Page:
By Paul Williams
I designed an Augmented Reality (AR) CTF for an event for Leigh Hackspace CIC initially aimed at children, but open on the day to people of all ages. The CTF comprised of a web application as well as physical component.
The code for the web application is located on GitHub at the following URL https://github.com/leigh-hackspace/spooky_hunt.
When designing a CTF, several considerations must be made, such as technical capabilities of the target audience, and the difficulty of which flags (ghosts) can be obtained.
The objective of the “spooky hunt” CTF was to capture the flags (in this instance ghosts) by scanning QR codes that direct the user’s browser to specific URLs. These URLs identify the ghost and allow the player to capture these ghosts by using information about the ghost and the player to create an association or relationship (which we will refer to as captures).
Predictable Resource Identifiers
The basic URL for each of the ghosts is as comprised of the `<root_url>`/ghost/`<ghost_id>`. Where `root_url` is the address where the application is currently being served from and the `ghost_id` is the unique identifier for each individual ghost.
When adding new ghosts to the application, the database by default uses a sequential ID for the ghosts; meaning that it would be trivial to discern the identifiers after finding a small number of ghosts.
For example, if a user found ghosts 3, 4, and 5 they might reasonably infer that the IDs are sequential and then try other ids (such as /ghost/6, ghost/6 etc.) allowing them to capture all the ghosts in a short space of time.
Predictable resource identifiers can be identified by using a process known as fuzzing. An attacker could use a tool to automate the process of guessing correct ghosts by iterating through a list and sending many requests in rapid succession.
This can be mitigated in several ways, such as rate limiting request to the webserver or not using predictable unique identifiers. In the application, I opted to employ the latter.
This was achieved by adding a UUIDv4 unique identifier as an additional field when saving the new ghosts into the database and using that field as the resource identifier as opposed to the sequential id that the database records use by default.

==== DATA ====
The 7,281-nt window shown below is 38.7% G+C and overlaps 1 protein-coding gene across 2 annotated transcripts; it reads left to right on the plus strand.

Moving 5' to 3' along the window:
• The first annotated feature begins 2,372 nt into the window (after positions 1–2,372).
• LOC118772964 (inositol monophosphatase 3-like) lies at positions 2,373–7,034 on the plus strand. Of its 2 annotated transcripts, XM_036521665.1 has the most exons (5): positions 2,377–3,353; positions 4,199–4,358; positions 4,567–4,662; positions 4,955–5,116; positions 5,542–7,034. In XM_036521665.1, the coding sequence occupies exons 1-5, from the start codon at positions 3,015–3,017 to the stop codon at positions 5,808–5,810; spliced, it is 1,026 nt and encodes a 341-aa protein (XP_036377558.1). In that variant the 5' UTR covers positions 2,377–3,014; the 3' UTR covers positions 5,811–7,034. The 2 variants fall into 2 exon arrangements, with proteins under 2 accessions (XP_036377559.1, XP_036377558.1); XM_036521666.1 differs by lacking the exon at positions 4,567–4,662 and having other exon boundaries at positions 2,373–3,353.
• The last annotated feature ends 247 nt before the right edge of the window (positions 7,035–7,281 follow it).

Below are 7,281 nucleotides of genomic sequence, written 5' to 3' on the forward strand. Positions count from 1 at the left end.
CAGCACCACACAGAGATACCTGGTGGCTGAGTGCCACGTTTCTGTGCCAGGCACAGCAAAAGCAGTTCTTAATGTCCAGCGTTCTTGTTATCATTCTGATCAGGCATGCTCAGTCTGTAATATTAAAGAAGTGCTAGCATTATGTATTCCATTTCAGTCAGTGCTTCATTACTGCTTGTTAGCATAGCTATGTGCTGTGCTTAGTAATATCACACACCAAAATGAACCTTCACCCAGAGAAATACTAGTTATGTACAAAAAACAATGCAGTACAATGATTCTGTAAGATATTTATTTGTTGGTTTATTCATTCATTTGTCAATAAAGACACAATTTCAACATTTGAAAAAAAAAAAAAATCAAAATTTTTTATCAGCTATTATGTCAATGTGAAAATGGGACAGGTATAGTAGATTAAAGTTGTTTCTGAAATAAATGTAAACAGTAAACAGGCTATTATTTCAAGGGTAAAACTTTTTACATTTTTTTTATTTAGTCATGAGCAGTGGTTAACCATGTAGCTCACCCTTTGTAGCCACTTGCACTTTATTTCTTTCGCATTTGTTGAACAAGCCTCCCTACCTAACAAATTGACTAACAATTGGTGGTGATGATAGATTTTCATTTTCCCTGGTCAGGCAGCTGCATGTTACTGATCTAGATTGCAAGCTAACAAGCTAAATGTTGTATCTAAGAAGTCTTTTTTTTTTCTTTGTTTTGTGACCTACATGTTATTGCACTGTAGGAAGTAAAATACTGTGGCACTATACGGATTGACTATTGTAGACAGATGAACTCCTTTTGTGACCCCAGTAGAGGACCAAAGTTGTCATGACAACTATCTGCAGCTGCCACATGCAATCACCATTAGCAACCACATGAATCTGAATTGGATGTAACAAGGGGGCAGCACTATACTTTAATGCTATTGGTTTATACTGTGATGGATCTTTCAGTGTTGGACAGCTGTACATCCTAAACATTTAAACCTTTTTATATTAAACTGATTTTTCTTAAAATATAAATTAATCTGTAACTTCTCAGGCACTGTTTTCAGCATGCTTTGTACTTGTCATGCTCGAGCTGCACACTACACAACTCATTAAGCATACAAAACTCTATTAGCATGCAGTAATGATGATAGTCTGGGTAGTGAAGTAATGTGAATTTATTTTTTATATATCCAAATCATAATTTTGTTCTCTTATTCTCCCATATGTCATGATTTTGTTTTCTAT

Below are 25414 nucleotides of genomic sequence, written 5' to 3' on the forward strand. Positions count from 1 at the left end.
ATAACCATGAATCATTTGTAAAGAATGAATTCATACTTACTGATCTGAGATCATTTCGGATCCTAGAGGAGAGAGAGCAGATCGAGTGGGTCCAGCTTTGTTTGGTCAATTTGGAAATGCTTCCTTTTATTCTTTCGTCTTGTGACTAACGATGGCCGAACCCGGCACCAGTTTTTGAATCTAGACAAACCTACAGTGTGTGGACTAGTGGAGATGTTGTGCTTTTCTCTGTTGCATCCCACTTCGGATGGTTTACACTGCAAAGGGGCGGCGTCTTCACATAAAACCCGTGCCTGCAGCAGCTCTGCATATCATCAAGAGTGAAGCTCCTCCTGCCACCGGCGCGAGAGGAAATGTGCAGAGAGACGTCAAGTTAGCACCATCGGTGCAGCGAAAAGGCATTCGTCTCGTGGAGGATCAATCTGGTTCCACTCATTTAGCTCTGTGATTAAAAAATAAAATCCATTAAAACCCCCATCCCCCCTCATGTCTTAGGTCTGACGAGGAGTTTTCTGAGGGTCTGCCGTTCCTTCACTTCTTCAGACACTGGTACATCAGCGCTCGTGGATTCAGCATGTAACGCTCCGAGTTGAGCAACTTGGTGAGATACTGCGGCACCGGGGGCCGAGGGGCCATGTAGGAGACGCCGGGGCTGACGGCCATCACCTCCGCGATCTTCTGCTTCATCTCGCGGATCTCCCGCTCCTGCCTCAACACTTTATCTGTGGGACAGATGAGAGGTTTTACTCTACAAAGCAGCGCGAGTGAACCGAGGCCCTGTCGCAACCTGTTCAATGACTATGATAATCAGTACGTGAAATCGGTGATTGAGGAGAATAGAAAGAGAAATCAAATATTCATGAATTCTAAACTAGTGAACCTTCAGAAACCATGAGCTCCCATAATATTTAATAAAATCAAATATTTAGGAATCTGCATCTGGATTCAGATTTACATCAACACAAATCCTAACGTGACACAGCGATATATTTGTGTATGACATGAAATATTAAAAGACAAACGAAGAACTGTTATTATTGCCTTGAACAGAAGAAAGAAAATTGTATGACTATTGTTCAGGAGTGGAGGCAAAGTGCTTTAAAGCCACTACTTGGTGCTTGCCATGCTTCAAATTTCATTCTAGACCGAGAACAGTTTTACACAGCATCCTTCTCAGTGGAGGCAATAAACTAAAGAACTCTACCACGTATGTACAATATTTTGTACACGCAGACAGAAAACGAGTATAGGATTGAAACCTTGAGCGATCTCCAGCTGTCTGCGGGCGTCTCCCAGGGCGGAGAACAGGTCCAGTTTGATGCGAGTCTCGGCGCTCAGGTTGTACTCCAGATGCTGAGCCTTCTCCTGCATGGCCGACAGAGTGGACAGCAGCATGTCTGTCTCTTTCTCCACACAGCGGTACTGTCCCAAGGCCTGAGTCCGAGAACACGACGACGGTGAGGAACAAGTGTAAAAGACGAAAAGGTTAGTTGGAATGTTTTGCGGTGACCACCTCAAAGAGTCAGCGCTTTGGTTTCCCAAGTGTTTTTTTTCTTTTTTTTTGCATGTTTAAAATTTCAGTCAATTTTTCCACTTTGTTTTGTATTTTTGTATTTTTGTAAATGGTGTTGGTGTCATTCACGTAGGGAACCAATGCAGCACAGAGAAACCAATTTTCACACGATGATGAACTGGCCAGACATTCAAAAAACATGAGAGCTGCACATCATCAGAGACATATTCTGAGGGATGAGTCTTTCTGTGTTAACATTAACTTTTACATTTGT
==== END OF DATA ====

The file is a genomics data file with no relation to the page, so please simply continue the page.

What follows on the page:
This was achieved by adding the following code to the ghost model:
This results in randomly generated IDs that, although possible to fuzz would be extremely unlikely, as seen below:
Using UUIDs in this way prevents an attacker from finding all the ghosts in a short space of time by simply guessing their IDs.
Insecure Direct Object References (IDOR)
As mentioned previously the application makes use of UUIDs when referencing objects such as ghosts and hunters, which increases the difficulty of exploiting an IDOR vulnerability. That said an attacker who knew both a valid hunter UUID and a ghost UUID could “capture” a ghost for another hunter. This was deemed an acceptable risk as the impact and risk of this happening is very low.
Code was also added to detect whether a hunter had a valid session when they found a ghost, which prevented errors that could disrupt the operation of the application (posting a capture without a valid hunter id could cause the application to “misbehave”). If a hunter finds a ghost but their session is no longer valid the application directs them to log in again. A rudimentary session token validation token was also added to the session variables when the user session was created, this token was an md5 hash of the hunter UUID and name, which if an attacker were find a hunter’s page via the uuid, unless this token matched what would be generated server side i.e. they had logged in, they would not see the user specific details and instead would be directed to a log in page to create the session.